Documentation /  Analog Insydes /  Tutorial /  Time-Domain Analysis of Nonlinear Dynamic Circuits /

IntroductionAnalysis of a Differential Amplifier

2.7.1 Transient Circuit Analysis

A Diode Rectifier Circuit

Let's start to demonstrate transient analysis on the half-wave diode rectifier circuit shown in Figure 7.1. This circuit contains both nonlinear as well as dynamic components, namely the diode D1 and the capacitor C1. Given numerical element values and input voltage waveform we shall compute the transient response across the load resistor R1.

Figure 7.1: Diode rectifier circuit

As usual, we prepare our circuit analysis by writing a netlist description of the circuit. For the diode, we use the model from the Analog Insydes model data base (Chapter 4.3). The model parameters Is (saturation current) and Vt (thermal voltage) are set to and . The values of the circuit elements are assumed to be and .

In[1]:= <<AnalogInsydes`

In[2]:= rectifier =
{V0, {1, 0}, Vin},
{R1, {2, 0}, Symbolic -> R1, Value -> 100.},
{C1, {2, 0}, Symbolic -> C1, Value -> 1.*10^-7},
{D1, {1 -> A, 2 -> C},
Model -> "Diode", Selector -> "Spice",
IS -> 1.*10^-12}


Next, we use the function CircuitEquations to set up a system of nonlinear differential MNA equations in the time domain. In oder to express all voltages and currents as functions of time and to include time derivatives introduced by dynamic components the option AnalysisMode -> Transient must be specified in the function call. AnalysisMode -> Transient implies MatrixEquation -> False, therefore the equations are written as list of equations regardless of the current setting of MatrixEquation. CircuitEquations returns a Transient DAEObject which can be displayed via the command DisplayForm.

In[3]:= rectifierMNA = CircuitEquations[rectifier,
AnalysisMode -> Transient];


This set of modified nodal equations is a typical DAE system. It comprises implicit differential equations as well as both linear and nonlinear algebraic constraints.

The NDAESolve Command

Analog Insydes provides the function NDAESolve for solving DAE systems numerically.

NDAESolve[dae, tvar, , , params, opts]

where dae is a DC or Transient DAEObject containing the circuit equations and variables. The argument tvar denotes the time variable for which the solutions are computed in the time interval , or at the time instant . Additionally, params allows for carrying out a parametric analysis. For possible parameter specifications please refer to Section 3.7.2. Finally, opts is a sequence of zero or more solver options of the form option -> value (see Section 2.7.4).

Let's use NDAESolve to compute the transient response of the diode circuit to a sinusoidal input voltage . We choose , replace the symbol Vin which denotes the input voltage by the sine function, and integrate the circuit equations numerically with respect to the time variable t from to .

In[4]:= solutions = NDAESolve[rectifierMNA /. Vin -> Sin[10^6 t],
{t, 0., 2.*10^-5}]


Like Mathematica's NDSolve, NDAESolve returns the solutions for the node voltages and currents in terms of InterpolatingFunction objects. This allows for accessing the numerical values of all variables at any point of time in the simulation interval. To obtain the voltages and currents at a certain point of time , we first have to rewrite the interpolating functions as functions of time.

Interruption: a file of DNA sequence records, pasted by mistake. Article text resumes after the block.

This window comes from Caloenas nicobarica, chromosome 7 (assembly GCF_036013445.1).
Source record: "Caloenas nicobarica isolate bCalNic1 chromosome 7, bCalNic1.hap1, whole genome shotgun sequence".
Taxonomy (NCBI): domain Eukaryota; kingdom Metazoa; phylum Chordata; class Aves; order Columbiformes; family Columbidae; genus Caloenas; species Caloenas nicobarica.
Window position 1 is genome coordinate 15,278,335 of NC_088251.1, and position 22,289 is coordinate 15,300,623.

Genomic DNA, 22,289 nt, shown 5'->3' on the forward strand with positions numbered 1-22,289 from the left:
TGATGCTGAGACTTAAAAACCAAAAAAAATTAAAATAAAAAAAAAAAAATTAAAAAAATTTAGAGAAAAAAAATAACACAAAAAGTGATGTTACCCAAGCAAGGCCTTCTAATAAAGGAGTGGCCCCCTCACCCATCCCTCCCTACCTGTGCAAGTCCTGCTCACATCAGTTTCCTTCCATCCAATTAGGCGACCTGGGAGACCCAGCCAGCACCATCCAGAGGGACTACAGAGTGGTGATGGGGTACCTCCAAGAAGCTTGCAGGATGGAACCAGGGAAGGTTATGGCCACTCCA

In[5]:= functions =
First[solutions] /. Rule[a_, b_] -> Rule[a, b[t]]


Then we replace by a particular value, here . This yields the solution vector as a list of rules.

In[6]:= functions /. t -> 10^-5


From the result we can immediately extract the voltage values for () and (), as well as the value for the diode current ()

Plotting Transient Waveforms

For graphical display of transient waveforms computed with NDAESolve, Analog Insydes provides the function TransientPlot. With TransientPlot, several interpolating functions can be plotted in a single diagram or displayed as graphics array. The command syntax is

TransientPlot[numericaldata, vars, tvar, , , opts]

where numericaldata is a list of rules of interpolating functions. The format is compatible to the return value of e.g. NDSolve and NDAESolve (see Section 3.7.1). The argument vars is a list of the variables to be plotted. Besides the variables themselves, this list may also contain mathematical expressions in terms of these variables. The symbol tvar denotes the time variable for which the waveforms are plotted from to . Zero or more options opts can be specified as sequence of rules of the form option -> value (see Section 2.7.6).

To visualize the transient waveforms of the node voltages V$1 and V$2 in the simulated time interval we can use TransientPlot as shown below. By default, all waveforms are superimposed in one single graph.

In[7]:= TransientPlot[solutions, {V$1[t], V$2[t]},
{t, 0., 2.*10^-5}]


Quasi-DC Analysis

To demonstrate the influence of the capacitor C1 on the output voltage we rerun the simulation, but this time we neglect the dynamic components of the circuit equations. This can be achieved by setting the NDAESolve option AnalysisMode from its default value Transient to DC. The DC analysis method replaces all time derivatives in the circuit equations by zero. Thus, inductors are replaced by short circuits because all inductor voltages are set to zero, and capacitors are replaced by open circuits because all capacitor currents are set to zero.

Let's apply quasi-DC analysis to our rectifier circuit by specifying the above-mentioned option in the call to NDAESolve.

In[8]:= solDC = NDAESolve[rectifierMNA /. Vin -> Sin[10^6 t],
{t, 0., 10^-5}, AnalysisMode -> DC]


The influence of the capacitor C1 can be clearly recognized from the plot of the node voltages V$1 and V$2.

In[9]:= TransientPlot[solDC, {V$1[t], V$2[t]}, {t, 0., 10^-5}]


IntroductionAnalysis of a Differential Amplifier